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Re: Why DOCTYPE Declarations for XHTML?

From: Murray Altheim <altheim@eng.sun.com>
Date: Sun, 16 Jan 2000 02:56:08 -0800
Message-ID: <3881A3C8.141BEF5D@eng.sun.com>
To: Arjun Ray <aray@q2.net>
CC: www-html <www-html@w3.org>
Arjun Ray wrote:
> 
> On Sat, 15 Jan 2000, Murray Altheim wrote:
> > Daniel Hiester wrote:
> 
> > > > The interoperability is supposed to stem from the verifiable
> > > > validity of the markup, i.e. that the content conforms to a certain
> > > > type.  The *mere* presence of a doctype declaration - as some
> > > > inscrutable string - has no bearing on the needed guarantee.  IMHO.
> >
> > That's how in XML 1.0 one attaches a DTD to a document instance.
> 
> In W3C-speak, it's how one specifies a (machine processable) schema for
> a document instance.  Cf. 4.103 in ISO8879:
> 
> : 4.103 (document) type declaration: A markup declaration that formally
> : specifies a portion of a document type definition.
> : NOTE - A document type declaration does not specify all of a document
> : type definition because part of the definition, such as the semantics
> : of elements and attributes, cannot be expressed in SGML.  [...]

You certainly rise to the occasion. Damn, but I left my copy of 8879 at work.

I keep trying to bring the discussion to earth and you keep taking it back
into the 8879 clouds. I won't stoop to attempting to prove my understanding
of SGML. You seem quite intent on proving your knowledge here more than
actually solving a problem, as your messages seldom seem to include 
realistic proposals, or any proposals at all. Just philosophical differences,
which are pretty useless here unless we're just chest-pounding.

SGML failed in many people's eyes (and HTML succeeded) on the issue of 
simplicity, and being strictly accurate is here not so important as 
explaining things in straightforward enough terms that everyone (and I 
mean everyone reading and/or implementing software to our specs) can 
understand it. So if we've failed, it's in our attempt to simplify. I 
don't think adding more technical verbiage is the solution. 

> Summary: "specifies a definition", not "declares the type".  Yet, the
> mythology simply refuses to die that somehow a *document type* is being
> "declared".  Daniel has put a finger on the pulse of the real underlying
> issue, and once again I'll cite Eliot Kimber's explanation of why the
> doctype declaration - or worse, formulaic scrutiny of a DTD FPI - is NOT
> the way to invoke a document type as the semantic intent.  The syntactic
> validity of the instance, which is where the doctype declaration fits in,
> is orthogonal to this very real need.
> 
>   http://www.dejanews.com/getdoc.xp?AN=325927738

Yes, I read Eliot's message when it was first posted in 1998 and I've talked
to him about this issue before, and I agree with him in principle. That 
doesn't change the fact that the level of discernment you're attempting (as
was Eliot) to bring to this discussion is lost on most people. You may feel
you're trying to educate all of us in the most correct and true interpretation
of ISO 8879:1986, but the reality is that the distinctions in language you're
pushing on us are perhaps too obtuse and pedantic to be helpful. People 
understand the concept of a "document type" defined by a DTD, and the 
simplifications being made in our specifications are our best attempt to
define conformance for our target audience. Yes, someone could write an
equivalent set of markup declarations to our DTDs, but how would one define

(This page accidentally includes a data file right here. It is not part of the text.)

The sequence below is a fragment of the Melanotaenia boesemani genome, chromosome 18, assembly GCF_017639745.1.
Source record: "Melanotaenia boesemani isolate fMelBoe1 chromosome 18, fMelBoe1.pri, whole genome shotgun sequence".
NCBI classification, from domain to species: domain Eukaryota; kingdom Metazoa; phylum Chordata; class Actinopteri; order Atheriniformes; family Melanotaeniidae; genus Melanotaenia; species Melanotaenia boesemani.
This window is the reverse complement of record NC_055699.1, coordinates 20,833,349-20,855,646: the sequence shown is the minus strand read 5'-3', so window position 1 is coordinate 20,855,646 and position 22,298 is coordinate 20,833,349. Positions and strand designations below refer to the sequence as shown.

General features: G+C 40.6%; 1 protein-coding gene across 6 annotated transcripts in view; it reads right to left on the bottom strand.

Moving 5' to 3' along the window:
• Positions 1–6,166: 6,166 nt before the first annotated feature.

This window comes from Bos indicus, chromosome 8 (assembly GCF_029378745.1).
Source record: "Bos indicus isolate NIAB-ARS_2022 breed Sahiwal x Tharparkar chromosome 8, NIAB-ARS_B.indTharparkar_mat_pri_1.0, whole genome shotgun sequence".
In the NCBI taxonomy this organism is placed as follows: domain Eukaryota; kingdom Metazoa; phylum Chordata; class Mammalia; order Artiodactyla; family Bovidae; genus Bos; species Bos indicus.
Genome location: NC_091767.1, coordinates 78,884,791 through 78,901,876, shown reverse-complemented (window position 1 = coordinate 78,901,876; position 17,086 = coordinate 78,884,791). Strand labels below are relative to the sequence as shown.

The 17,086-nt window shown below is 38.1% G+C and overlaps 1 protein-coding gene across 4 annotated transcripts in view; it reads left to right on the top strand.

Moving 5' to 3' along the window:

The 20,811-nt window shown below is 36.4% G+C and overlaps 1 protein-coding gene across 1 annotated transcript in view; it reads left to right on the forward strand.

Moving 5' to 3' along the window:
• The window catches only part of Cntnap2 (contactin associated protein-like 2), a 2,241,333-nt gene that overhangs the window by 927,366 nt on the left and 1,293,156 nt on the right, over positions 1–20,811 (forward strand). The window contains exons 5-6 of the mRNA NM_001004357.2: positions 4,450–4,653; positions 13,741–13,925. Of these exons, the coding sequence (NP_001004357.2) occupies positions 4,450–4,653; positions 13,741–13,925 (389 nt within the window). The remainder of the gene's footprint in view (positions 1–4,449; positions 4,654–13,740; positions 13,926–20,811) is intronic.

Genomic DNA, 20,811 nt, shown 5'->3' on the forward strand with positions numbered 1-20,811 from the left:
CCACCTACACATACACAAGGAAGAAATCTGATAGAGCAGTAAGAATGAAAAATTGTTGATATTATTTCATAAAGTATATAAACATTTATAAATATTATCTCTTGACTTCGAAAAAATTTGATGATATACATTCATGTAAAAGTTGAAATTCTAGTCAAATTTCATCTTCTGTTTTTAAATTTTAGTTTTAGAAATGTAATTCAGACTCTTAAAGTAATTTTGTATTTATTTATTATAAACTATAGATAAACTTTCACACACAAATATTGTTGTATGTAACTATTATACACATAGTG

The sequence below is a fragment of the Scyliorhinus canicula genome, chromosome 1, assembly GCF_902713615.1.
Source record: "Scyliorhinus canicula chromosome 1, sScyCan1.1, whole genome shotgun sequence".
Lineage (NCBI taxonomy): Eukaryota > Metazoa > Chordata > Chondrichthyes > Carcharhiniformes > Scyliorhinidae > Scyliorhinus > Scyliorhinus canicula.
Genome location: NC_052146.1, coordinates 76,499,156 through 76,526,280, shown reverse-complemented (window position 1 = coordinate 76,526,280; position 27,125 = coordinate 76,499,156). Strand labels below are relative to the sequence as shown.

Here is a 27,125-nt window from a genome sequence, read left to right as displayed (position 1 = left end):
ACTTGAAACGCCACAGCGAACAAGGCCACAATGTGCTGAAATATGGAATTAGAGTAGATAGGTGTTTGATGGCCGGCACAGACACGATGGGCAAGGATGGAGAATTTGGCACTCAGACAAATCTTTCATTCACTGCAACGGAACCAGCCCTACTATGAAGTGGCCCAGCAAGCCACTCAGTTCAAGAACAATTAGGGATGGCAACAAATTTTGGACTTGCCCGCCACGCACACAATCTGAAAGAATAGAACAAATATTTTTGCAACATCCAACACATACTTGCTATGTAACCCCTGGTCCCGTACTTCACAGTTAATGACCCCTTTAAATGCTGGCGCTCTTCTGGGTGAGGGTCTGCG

conformance then? Without making the spec a mile long?

I might note that Eliot's message is approaching the idea of what is or 
isn't a document type entirely backwards of what we're trying to accomplish.
Whereas he is making the statement (pardon me for again simplifying an
extremely long message) that one cannot know what is exactly implied
by associating a collection of markup declarations with an instance,
we're doing very simple: we're defining a named canonical set of markup
declarations (which by *convention* is called a DTD) and defining 
conformance by way of requiring that conformant instances declare and
validate according to those specific sets of markup declarations.

As for the 'mythology' of DTDs and document types, sorry, but the 
convention is useful and I for one will continue to use it regardless
of the strict technical accuracy as according to ISO 8879:1986. People 
can understand the concept of a document type defined by a DTD a lot 
easier than the message from Eliot you cited, no disrespect to him 
intended. I mean, it took him all of 3400 words to explain what we did
in 158. The entire XHTML 1.0 spec is only about 5600 words. And we can
solve this 'problem' with the addition of about another five: "No 
internal subsets are permitted." 

I have provided the prohibition on internal subsets as a Last Call 
comment on XHTML 1.0 and will make sure we've filled this hole in 
other relevant drafts. For those who understand the implications of 
using internal subsets and have the knowledge and tools to do so 
effectively, the spec's conformance statements are moot. But for the
vast majority of our audience this is the most realistic approach to
conformance, as has been used in *many* specifications.

Murray

...........................................................................
Murray Altheim                                   <mailto:altheim@sonic.net>
Member of Technical Staff, Tools Development & Support
Sun Microsystems, Inc. MS MPK17-102
1601 Willow Rd., Menlo Park, California 94025  <mailto:altheim@eng.sun.com>

   the honey bee is sad and cross and wicked as a weasel
   and when she perches on you boss she leaves a little measle -- archy
Received on Sunday, 16 January 2000 05:58:04 GMT

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